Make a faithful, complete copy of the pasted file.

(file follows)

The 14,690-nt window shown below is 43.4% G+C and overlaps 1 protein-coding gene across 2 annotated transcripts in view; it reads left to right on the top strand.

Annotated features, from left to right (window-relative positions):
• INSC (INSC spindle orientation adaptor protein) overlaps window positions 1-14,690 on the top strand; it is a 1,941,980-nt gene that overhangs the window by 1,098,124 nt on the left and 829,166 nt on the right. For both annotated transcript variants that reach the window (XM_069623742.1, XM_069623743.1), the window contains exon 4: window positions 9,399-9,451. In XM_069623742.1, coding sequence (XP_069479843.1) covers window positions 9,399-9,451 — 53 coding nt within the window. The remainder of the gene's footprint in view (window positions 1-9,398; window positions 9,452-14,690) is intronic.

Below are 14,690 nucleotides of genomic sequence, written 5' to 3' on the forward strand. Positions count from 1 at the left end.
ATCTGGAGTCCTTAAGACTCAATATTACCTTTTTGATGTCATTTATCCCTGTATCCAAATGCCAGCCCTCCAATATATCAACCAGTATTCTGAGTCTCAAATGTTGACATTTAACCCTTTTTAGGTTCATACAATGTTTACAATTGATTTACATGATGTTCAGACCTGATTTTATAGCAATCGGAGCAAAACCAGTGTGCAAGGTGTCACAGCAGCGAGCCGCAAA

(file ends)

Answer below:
The 14,690-nt window shown below is 43.4% G+C and overlaps 1 protein-coding gene across 2 annotated transcripts in view; it reads left to right on the top strand.

Annotated features, from left to right (window-relative positions):
• INSC (INSC spindle orientation adaptor protein) overlaps window positions 1-14,690 on the top strand; it is a 1,941,980-nt gene that overhangs the window by 1,098,124 nt on the left and 829,166 nt on the right. For both annotated transcript variants that reach the window (XM_069623742.1, XM_069623743.1), the window contains exon 4: window positions 9,399-9,451. In XM_069623742.1, coding sequence (XP_069479843.1) covers window positions 9,399-9,451 — 53 coding nt within the window. The remainder of the gene's footprint in view (window positions 1-9,398; window positions 9,452-14,690) is intronic.

Below are 14,690 nucleotides of genomic sequence, written 5' to 3' on the forward strand. Positions count from 1 at the left end.
ATCTGGAGTCCTTAAGACTCAATATTACCTTTTTGATGTCATTTATCCCTGTATCCAAATGCCAGCCCTCCAATATATCAACCAGTATTCTGAGTCTCAAATGTTGACATTTAACCCTTTTTAGGTTCATACAATGTTTACAATTGATTTACATGATGTTCAGACCTGATTTTATAGCAATCGGAGCAAAACCAGTGTGCAAGGTGTCACAGCAGCGAGCCGCAAA